Expectations are a little more difficult to justify. Federalism has promised to create a moth-eaten Madhesh completely disconnected with the east and the west. People keep questioning whether there is any justification for keeping plains between Mechi and Koshi in Madhesh. In fact, no explanation is necessary for what is natural: the settlers have every right to stay where they are and enjoy everything they have, but it’s a Madheshi land and restoration of its rightful identity is crucial for the psychological healing of the entire community excluded from the ambit of Nepali nationalism.

Developmental dream is even more of a chimera. Growth without dignity is meaningless. For one thing, centuries of investment lag—surplus of the region were carted away by the Ranas, the Shahs and the incumbent multi-party rulers  with little concern for local requirements—requires huge sums that the government in Kathmandu will be either unable or unwilling to spare. Secondly, absorptive capacity of the locality in terms of human resource, technology and capital is so low that any major project will bring in a flood of internal immigrants from elsewhere in Nepal, thereby further aggravating inter-community relations.

A little hope perhaps comes from the expectation of renewal of cross-border ties that had almost broken since the 1990s when Bihar had turned into a no-go under Laloo Prasad Yadav. In almost quarter of a century, things have changed considerably. There is energy and enthusiasm in Bihar—a positive wind also lashing the Terai-Madesh. So, it is going to be required to sell the cross-border region of Videhas, Karanats and Maithils to the world.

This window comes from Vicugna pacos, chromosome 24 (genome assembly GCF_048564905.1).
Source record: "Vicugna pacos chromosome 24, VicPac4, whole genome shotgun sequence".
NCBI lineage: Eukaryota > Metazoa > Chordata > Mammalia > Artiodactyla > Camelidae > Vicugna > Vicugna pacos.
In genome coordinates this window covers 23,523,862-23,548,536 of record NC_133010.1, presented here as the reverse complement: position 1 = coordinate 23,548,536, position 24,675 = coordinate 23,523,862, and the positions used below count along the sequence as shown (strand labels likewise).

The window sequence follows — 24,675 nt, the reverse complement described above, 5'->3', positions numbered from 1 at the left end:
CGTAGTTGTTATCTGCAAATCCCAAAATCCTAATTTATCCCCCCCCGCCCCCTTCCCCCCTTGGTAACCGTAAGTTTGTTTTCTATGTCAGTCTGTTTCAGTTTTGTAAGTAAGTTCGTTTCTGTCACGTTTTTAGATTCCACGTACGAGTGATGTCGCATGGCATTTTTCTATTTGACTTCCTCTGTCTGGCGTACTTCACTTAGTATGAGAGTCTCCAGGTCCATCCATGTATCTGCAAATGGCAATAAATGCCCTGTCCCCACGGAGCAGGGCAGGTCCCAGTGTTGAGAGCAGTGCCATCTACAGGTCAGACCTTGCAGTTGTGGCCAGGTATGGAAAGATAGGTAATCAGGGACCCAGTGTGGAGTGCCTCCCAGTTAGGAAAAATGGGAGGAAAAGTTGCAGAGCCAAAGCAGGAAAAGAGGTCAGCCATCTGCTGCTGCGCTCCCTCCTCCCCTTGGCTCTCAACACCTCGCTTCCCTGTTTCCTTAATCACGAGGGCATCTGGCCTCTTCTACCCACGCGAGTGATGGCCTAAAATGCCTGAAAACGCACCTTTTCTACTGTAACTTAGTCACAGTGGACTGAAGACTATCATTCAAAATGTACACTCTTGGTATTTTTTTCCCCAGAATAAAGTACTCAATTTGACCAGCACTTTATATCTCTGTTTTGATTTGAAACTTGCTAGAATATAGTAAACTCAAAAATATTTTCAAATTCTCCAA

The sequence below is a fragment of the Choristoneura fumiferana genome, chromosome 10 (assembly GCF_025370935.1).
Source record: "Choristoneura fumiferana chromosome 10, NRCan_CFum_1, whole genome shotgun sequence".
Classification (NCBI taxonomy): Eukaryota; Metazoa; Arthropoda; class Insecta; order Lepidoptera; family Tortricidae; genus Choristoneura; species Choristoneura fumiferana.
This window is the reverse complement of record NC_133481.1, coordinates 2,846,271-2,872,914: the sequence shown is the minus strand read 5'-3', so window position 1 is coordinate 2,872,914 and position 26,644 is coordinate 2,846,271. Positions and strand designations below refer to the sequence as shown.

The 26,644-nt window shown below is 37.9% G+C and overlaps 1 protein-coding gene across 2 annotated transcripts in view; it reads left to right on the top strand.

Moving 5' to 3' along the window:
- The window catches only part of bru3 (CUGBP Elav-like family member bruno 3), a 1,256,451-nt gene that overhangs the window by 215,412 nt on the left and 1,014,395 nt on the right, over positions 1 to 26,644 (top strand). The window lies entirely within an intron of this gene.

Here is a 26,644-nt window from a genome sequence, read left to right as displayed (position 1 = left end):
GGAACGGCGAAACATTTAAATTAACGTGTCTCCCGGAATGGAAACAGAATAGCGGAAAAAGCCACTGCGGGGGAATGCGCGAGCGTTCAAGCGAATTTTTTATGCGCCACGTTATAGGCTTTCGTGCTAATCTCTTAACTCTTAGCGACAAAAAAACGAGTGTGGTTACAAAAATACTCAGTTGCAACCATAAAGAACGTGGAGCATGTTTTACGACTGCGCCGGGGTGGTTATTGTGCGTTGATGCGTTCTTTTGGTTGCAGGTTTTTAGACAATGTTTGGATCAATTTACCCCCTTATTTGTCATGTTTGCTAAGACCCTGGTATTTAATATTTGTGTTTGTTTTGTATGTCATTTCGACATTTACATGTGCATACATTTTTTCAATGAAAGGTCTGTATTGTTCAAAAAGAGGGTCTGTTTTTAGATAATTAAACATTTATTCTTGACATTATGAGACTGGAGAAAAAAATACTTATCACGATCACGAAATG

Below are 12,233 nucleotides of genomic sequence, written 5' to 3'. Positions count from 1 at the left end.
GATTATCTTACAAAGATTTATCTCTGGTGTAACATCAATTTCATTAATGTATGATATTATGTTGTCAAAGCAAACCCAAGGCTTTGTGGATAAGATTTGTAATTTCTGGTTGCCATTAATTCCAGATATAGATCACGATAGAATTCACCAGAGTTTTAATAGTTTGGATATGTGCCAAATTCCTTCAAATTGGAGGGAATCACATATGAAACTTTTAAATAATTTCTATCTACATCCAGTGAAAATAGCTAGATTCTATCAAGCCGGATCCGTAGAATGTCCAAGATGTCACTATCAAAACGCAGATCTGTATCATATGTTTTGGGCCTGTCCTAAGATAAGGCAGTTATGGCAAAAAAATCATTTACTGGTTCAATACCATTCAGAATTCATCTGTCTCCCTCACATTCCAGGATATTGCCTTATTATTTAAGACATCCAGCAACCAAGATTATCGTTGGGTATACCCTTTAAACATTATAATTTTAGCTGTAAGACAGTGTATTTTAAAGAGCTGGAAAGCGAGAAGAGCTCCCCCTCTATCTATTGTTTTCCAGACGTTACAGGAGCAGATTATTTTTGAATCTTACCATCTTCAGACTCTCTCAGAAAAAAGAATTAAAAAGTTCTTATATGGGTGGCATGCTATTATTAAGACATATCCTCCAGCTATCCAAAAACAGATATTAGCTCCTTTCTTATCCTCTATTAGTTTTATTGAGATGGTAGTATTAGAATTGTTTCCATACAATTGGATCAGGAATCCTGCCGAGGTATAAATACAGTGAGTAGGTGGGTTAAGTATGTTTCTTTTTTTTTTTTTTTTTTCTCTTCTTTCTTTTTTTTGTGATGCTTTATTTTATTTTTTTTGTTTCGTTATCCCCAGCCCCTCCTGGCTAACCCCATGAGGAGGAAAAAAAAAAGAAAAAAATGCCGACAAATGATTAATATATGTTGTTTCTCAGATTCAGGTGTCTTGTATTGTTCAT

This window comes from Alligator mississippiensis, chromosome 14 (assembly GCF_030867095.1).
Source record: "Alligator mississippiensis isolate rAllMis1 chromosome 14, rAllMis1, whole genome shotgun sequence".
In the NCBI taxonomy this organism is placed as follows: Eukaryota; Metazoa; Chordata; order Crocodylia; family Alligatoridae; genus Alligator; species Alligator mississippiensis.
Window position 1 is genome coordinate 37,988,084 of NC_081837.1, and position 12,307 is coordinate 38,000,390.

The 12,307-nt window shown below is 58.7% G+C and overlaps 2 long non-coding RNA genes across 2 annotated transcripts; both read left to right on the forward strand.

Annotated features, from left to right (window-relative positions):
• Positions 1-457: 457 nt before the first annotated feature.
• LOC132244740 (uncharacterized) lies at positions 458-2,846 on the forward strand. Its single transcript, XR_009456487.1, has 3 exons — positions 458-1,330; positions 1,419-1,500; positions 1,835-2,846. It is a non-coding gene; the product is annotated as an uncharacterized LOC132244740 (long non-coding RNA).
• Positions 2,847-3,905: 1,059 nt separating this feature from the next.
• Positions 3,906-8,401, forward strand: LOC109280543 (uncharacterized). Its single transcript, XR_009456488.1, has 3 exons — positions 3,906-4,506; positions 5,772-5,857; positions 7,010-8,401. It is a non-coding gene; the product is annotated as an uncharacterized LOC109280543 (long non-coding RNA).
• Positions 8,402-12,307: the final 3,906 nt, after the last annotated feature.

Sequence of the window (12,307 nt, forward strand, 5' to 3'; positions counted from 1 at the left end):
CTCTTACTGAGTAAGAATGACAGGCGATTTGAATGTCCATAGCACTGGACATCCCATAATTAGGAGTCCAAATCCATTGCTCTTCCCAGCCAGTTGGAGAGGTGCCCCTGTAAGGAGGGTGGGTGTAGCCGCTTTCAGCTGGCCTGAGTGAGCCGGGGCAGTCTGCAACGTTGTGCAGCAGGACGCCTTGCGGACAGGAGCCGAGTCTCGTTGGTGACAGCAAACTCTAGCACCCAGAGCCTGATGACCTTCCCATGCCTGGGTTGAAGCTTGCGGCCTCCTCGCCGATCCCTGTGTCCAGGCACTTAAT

Despite attempts by Kathmandu to clip the wings of the vibrant region, its rich cultural traditions of religious philosophies and literary flourishes still survive in good health in its rich folk culture. Despite apathetic attitude on the part of Kathmandu which patronizes mainly Gorkhali literature and culture, Maithili life and letters—Mithila art and literature—have been able to draw both national and international attention. Janakpurdham, which get its nurturance from the pulsating Maithili life-world—have been thriving well.

The nation’s diversity is its strength. Mithila/Madhesh respect diversity and inclusiveness. People take pride into Maithali culture. It will help enhance and foster religious and cultural tourism. It will also contribute to the integration with the Ramayan circuit as well as the Buddha circuit.

In the context of changed political and federal structure, people will become aware of the province and its capital. It will go a long way in strengthening the federal spirit as it will make the Nepali people as a whole, particularly the Kathmanduites, remove stereotypical notion in their mind of Janakpur as a place of dirt and filth.

The province is not still declared the name of the province and the languages. The family of languages in the region includes, but isn’t limited to, Angika, Bajjika, Bhojpuri, Magahi and Maithili. Tirhuta and Kaithi scripts are on the verge of extinction and the family of languages has largely adopted Devanagari. Except for Maithili, most other languages of the family has fallen into the lap of either Hindi or Nepali in everyday use. But when it comes to folktales and songs of rites of passage, all these tongues are still vibrant. Thus, it is needed to declare the name of the province, capital and language .

Nevertheless, it helps maintain traditional friendly relations between the countries of but will also greatly contribute to promoting mutual understanding, appreciating each other’s aspirations and cementing the existing ties of warm and cooperative neighborhood. It also helps in strengthening the democratic culture and harmony, fraternity among the people of Nepal and the neighboring countries.

The writer is a freelancer.

Published on 12 August 2020